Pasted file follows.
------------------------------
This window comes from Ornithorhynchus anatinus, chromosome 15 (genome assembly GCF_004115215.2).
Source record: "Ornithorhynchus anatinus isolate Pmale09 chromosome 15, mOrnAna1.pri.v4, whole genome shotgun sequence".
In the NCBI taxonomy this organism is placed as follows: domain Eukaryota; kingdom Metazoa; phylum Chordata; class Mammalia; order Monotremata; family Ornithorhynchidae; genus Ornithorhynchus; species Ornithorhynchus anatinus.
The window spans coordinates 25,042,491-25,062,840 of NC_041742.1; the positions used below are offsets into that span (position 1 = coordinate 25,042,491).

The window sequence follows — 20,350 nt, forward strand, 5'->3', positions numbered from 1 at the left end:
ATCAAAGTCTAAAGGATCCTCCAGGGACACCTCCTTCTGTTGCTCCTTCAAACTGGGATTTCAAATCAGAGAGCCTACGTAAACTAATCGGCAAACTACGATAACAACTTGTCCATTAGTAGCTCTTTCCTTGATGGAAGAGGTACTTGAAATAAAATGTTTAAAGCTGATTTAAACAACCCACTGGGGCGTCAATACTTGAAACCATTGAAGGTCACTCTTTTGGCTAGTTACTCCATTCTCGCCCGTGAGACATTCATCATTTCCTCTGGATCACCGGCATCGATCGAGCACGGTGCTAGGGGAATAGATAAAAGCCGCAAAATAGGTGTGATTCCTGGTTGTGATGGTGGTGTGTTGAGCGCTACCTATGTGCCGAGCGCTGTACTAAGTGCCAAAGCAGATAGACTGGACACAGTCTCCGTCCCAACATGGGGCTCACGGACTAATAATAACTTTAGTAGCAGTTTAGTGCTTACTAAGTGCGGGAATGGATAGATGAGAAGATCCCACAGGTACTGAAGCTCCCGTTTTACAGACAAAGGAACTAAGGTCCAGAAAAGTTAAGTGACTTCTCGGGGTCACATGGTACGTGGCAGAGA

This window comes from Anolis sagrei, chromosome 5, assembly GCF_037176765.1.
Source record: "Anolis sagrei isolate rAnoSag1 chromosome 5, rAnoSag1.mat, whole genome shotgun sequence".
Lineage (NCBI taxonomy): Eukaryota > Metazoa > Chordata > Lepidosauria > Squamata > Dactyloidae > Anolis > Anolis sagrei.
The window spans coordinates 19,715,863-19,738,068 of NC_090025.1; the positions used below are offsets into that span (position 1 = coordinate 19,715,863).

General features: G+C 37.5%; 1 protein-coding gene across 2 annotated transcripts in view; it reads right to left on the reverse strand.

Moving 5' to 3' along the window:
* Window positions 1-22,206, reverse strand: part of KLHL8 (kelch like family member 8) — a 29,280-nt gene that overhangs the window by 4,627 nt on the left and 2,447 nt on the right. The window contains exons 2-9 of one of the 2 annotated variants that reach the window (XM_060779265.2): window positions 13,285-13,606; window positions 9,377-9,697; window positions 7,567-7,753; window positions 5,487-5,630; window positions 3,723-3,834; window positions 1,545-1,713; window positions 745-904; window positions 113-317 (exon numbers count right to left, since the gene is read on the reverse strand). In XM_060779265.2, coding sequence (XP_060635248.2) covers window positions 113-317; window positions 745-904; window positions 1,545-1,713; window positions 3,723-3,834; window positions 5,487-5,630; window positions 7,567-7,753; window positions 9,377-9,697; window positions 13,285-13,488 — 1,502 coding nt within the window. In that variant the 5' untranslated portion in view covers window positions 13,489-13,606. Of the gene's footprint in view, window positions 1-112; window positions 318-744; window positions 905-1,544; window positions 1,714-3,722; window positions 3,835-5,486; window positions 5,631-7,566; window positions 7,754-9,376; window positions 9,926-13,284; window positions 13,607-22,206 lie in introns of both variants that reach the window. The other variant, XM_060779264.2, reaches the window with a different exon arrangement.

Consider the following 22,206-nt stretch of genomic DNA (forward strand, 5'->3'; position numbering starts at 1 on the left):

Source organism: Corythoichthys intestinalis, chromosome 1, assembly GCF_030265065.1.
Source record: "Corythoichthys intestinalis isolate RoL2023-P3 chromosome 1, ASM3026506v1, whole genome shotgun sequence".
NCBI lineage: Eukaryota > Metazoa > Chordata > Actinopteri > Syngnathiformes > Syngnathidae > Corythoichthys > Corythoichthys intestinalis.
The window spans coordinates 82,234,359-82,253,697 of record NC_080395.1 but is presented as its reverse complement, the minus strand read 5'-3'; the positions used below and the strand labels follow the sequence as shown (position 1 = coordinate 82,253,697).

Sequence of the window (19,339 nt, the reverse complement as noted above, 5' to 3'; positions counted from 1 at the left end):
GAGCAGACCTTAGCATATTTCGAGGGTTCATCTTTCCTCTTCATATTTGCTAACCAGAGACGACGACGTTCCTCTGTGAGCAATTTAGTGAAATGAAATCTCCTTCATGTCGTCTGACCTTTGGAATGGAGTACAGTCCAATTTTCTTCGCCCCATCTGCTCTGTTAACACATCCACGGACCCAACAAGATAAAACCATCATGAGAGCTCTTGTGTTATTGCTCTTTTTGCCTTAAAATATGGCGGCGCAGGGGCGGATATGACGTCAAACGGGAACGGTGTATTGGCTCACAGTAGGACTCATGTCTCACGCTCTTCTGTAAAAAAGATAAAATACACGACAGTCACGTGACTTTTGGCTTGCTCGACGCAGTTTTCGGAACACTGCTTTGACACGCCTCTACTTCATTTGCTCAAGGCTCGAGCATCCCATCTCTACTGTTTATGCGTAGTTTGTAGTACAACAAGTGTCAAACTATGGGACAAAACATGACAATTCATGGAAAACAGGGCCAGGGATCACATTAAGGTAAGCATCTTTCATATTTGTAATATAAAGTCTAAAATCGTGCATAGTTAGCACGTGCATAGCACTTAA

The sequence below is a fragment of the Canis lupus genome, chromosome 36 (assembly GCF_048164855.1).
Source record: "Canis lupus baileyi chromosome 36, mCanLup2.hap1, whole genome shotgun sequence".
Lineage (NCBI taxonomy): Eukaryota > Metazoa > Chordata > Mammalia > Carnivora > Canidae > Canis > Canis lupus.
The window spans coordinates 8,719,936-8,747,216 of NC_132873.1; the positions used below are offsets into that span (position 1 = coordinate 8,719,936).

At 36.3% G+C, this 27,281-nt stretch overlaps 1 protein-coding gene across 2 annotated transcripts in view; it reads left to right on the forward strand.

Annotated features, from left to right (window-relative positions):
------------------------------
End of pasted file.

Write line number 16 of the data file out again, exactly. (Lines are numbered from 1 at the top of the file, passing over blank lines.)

Source record: "Corythoichthys intestinalis isolate RoL2023-P3 chromosome 1, ASM3026506v1, whole genome shotgun sequence".